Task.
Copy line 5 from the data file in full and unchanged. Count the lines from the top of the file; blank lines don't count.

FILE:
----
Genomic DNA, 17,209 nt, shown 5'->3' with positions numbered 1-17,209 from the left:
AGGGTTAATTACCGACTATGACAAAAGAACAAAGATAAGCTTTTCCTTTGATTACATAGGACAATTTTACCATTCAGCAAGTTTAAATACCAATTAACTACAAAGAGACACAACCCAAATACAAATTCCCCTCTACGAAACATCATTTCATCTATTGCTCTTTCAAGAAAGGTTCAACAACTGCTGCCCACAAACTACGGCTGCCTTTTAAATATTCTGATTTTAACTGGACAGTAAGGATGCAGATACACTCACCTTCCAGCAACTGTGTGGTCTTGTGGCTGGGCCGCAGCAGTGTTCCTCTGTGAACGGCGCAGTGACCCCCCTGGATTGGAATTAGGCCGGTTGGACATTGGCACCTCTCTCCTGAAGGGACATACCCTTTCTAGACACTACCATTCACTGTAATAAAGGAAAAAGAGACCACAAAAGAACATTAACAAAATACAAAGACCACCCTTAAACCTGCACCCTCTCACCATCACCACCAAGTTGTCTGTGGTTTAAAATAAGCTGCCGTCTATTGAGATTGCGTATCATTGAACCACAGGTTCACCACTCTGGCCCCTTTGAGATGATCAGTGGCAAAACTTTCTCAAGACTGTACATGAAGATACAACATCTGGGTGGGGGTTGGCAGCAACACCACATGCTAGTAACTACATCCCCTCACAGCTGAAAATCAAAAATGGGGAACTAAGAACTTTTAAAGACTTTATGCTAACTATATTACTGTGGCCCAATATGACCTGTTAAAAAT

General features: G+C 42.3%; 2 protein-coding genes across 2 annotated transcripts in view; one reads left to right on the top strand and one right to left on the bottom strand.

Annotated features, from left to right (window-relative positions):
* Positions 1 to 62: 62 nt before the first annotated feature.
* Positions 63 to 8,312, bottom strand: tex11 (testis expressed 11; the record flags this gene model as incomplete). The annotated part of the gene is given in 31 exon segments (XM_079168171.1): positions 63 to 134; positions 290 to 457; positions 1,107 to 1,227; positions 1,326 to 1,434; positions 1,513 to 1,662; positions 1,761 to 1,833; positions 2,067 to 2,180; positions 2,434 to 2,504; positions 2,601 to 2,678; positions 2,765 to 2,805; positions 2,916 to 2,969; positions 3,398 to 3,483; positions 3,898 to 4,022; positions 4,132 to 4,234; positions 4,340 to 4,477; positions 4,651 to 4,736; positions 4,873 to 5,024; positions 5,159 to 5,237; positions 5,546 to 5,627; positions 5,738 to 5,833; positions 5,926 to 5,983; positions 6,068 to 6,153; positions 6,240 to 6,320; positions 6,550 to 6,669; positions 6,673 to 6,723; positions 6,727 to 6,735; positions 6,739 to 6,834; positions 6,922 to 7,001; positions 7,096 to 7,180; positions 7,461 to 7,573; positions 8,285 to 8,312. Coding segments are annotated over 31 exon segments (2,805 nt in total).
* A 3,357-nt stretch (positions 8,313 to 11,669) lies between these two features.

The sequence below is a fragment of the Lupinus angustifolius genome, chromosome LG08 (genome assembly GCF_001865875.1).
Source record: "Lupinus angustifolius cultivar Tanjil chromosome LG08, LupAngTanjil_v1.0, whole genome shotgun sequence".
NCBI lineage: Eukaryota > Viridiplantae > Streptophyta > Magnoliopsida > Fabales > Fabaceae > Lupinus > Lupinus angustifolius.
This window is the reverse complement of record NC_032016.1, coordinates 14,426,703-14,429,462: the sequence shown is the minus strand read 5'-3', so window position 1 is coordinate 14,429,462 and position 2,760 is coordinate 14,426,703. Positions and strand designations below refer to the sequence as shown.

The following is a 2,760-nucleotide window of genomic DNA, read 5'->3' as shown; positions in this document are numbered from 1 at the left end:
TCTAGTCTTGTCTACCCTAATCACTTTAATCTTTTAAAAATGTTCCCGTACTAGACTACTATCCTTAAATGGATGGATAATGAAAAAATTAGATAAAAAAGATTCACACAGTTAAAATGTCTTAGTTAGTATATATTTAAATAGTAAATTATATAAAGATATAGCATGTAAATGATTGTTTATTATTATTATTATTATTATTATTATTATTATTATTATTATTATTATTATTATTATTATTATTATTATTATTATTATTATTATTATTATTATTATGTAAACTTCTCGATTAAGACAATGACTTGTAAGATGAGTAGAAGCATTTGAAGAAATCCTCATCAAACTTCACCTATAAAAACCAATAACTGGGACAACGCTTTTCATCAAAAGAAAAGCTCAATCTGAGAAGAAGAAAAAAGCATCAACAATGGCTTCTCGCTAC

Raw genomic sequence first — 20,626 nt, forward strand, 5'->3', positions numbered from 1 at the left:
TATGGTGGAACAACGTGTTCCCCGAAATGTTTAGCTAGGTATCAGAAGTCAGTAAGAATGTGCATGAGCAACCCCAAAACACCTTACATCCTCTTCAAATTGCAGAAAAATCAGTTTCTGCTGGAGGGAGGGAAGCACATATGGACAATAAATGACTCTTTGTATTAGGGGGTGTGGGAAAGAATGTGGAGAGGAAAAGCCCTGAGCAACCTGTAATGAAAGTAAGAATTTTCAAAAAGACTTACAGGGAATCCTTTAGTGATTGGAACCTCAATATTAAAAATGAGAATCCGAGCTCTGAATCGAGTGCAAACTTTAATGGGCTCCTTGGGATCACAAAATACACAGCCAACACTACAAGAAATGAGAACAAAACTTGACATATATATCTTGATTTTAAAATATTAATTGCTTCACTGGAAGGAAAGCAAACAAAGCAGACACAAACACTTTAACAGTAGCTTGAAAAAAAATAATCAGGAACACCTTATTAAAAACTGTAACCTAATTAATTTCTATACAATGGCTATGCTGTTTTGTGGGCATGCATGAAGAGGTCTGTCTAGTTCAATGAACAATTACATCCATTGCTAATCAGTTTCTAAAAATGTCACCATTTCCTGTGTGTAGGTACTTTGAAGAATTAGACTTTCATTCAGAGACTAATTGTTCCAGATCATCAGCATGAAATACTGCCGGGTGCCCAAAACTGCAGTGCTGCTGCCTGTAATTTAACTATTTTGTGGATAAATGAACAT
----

* Positions 1 to 62: 62 nt before the first annotated feature.